Hi. I'm using fftw in my code for my signal analysis. In fftw (1D), one of the parameters is 'n'. And the document says, "size n can be any positive integer, but sizes that are products of small factors are transformed most efficiently (although prime sizes still use an O(n log n) algorithm)" What would be the ideal n value? And does "product of small factors" mean multiples of the 'N' where is N is the sample size of x[N]? E.g. if my sample size is 30, so I supposed minimum value for n in fftw should be 30? or 60 or 90 etc. and not, say, 37, or 42, etc? And to get decent results, what are the values most people would use? is it 2xN? Many Thanks!

# fft 'n' size

Started by ●May 26, 2011

Reply by ●May 26, 20112011-05-26

On May 26, 11:40�am, "Marc2050" <maarcc@n_o_s_p_a_m.gmail.com> wrote:> Hi. > > I'm using fftw in my code for my signal analysis. > In fftw (1D), one of the parameters is 'n'. And the document says, > "size n can be any positive integer, but sizes that are products of small > factors are transformed most efficiently (although prime sizes still use an > O(n log n) algorithm)" > > What would be the ideal n value? And does "product of small factors" mean > multiples of the 'N' where is N is the sample size of x[N]? E.g. if my > sample size is 30, so I supposed minimum value for n in fftw should be 30? > or 60 or 90 etc. and not, say, 37, or 42, etc? And to get decent results, > what are the values most people would use? is it 2xN?Use the number of data points for n, unless you have very specific reasons to choose to do otherwise. Rune

Reply by ●May 26, 20112011-05-26

>On May 26, 11:40=A0am, "Marc2050" <maarcc@n_o_s_p_a_m.gmail.com> wrote: >> Hi. >> >> I'm using fftw in my code for my signal analysis. >> In fftw (1D), one of the parameters is 'n'. And the document says, >> "size n can be any positive integer, but sizes that are products ofsmall>> factors are transformed most efficiently (although prime sizes still use=>an >> O(n log n) algorithm)" >> >> What would be the ideal n value? And does "product of small factors"mean>> multiples of the 'N' where is N is the sample size of x[N]? E.g. if my >> sample size is 30, so I supposed minimum value for n in fftw should be30=>? >> or 60 or 90 etc. and not, say, 37, or 42, etc? And to get decentresults,>> what are the values most people would use? is it 2xN? > >Use the number of data points for n, unless you have very >specific reasons to choose to do otherwise. > >Rune >Am I right to understand that if we use value greater than the number of data points for n, fftw will fill the rest of the insufficient values with zeros and thus improving the impulse of the response. i.e. we can see a sharper and higher amplitude at the responding frequency. Would this help in doing frequency analysis where we need to pick up a targeted frequency among the noise? Thanks again.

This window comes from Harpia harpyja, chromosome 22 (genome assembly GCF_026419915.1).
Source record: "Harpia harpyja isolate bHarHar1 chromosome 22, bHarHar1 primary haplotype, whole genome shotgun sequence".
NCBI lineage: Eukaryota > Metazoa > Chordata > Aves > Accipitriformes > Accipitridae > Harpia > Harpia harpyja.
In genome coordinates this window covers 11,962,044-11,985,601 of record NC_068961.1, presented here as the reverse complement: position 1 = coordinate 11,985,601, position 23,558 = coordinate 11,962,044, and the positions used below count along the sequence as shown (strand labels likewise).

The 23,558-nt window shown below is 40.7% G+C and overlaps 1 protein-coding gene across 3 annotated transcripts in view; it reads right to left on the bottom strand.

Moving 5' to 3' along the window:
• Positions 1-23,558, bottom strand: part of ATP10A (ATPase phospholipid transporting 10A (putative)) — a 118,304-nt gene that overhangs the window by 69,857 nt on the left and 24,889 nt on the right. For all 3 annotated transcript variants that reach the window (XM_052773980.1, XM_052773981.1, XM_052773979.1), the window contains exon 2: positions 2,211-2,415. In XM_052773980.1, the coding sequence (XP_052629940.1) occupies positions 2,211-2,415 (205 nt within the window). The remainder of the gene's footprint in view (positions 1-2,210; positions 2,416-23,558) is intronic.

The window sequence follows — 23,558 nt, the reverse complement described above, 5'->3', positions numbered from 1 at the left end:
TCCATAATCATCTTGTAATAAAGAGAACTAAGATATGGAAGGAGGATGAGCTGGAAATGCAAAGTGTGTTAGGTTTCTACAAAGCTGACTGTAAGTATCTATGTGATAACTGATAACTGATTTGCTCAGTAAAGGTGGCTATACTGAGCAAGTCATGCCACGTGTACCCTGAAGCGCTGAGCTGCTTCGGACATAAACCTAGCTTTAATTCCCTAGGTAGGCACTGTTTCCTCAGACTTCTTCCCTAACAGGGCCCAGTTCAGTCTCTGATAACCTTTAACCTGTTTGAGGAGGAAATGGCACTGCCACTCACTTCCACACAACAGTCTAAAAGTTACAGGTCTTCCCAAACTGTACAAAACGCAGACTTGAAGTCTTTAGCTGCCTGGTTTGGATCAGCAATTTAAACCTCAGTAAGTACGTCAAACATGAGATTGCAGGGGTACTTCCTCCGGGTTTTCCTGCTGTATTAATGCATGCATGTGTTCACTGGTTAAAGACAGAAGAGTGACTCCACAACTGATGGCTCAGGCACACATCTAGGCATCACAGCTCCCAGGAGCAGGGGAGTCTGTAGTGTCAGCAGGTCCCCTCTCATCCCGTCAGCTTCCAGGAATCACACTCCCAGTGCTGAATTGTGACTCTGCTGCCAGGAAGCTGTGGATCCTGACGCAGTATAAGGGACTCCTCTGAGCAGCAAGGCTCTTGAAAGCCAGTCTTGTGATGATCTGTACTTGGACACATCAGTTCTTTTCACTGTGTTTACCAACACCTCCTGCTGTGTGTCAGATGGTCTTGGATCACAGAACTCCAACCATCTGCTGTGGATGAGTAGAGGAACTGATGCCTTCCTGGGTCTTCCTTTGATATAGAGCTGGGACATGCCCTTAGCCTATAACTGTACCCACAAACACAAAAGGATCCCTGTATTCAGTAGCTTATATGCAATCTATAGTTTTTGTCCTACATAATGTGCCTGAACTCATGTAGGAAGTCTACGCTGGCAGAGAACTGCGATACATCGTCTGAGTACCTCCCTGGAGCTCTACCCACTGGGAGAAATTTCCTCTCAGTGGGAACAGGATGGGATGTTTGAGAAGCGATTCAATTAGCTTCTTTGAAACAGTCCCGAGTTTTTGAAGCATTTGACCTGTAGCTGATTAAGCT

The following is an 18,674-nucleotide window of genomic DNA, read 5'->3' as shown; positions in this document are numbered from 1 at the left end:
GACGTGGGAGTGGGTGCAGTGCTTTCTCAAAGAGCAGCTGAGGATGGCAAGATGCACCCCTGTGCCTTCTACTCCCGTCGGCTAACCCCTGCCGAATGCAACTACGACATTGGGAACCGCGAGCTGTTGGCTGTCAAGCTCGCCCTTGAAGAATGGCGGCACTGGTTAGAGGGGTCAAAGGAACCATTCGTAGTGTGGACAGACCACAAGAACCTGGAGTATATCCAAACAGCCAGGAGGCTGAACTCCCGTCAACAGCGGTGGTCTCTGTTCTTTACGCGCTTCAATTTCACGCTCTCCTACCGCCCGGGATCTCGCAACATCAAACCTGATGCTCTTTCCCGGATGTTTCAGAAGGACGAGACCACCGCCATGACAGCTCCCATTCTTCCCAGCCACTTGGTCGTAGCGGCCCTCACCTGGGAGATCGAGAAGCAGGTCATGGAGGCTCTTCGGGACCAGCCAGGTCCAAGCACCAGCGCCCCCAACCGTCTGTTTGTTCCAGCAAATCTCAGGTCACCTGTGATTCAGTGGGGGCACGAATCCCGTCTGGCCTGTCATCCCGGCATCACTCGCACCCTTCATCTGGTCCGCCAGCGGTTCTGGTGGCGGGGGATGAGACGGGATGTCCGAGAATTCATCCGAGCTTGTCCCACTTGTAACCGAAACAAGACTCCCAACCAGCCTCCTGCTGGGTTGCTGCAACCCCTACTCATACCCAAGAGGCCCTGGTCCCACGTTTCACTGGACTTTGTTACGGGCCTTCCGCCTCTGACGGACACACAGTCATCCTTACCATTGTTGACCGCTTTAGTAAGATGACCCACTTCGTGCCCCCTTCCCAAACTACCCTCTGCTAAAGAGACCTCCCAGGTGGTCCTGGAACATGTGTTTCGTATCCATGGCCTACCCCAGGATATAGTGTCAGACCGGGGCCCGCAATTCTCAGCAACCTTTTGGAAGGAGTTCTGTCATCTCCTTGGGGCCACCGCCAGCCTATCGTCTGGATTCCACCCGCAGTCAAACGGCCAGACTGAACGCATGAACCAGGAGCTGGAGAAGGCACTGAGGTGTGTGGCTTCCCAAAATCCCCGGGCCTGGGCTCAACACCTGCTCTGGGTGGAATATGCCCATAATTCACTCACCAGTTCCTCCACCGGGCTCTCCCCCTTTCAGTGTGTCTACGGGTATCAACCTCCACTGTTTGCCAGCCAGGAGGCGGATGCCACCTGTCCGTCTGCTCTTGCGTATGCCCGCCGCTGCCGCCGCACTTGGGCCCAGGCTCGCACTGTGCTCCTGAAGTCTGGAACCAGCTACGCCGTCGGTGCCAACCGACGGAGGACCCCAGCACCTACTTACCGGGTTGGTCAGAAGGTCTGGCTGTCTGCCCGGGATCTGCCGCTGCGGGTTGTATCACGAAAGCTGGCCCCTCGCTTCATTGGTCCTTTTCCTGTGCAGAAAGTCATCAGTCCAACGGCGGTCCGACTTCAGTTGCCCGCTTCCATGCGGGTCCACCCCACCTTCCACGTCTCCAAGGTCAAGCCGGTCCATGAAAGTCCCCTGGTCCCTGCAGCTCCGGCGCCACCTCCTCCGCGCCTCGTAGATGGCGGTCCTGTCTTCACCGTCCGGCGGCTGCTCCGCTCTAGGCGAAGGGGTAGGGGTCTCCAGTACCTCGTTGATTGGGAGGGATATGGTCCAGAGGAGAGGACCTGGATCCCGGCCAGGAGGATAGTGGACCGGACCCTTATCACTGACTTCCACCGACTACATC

Reply by ●May 26, 20112011-05-26

On May 26, 12:20�pm, "Marc2050" <maarcc@n_o_s_p_a_m.gmail.com> wrote:> >On May 26, 11:40=A0am, "Marc2050" <maarcc@n_o_s_p_a_m.gmail.com> wrote: > >> Hi. > > >> I'm using fftw in my code for my signal analysis. > >> In fftw (1D), one of the parameters is 'n'. And the document says, > >> "size n can be any positive integer, but sizes that are products of > small > >> factors are transformed most efficiently (although prime sizes still use > = > >an > >> O(n log n) algorithm)" > > >> What would be the ideal n value? And does "product of small factors" > mean > >> multiples of the 'N' where is N is the sample size of x[N]? E.g. if my > >> sample size is 30, so I supposed minimum value for n in fftw should be > 30= > >? > >> or 60 or 90 etc. and not, say, 37, or 42, etc? And to get decent > results, > >> what are the values most people would use? is it 2xN? > > >Use the number of data points for n, unless you have very > >specific reasons to choose to do otherwise. > > >Rune > > Am I right to understand that if we use value greater than the number of > data points for n, fftw will fill the rest of the insufficient values with > zerosMaybe, read the docs of whatever function you use. I'd be surprised if that's the case, though, since FFTW is a C library and C does not wrap size information with arrays.> and thus improving the impulse of the response. i.e. we can see a > sharper and higher amplitude at the responding frequency.No.> Would this help > in doing frequency analysis where we need to pick up a targeted frequency > among the noise?No. Rune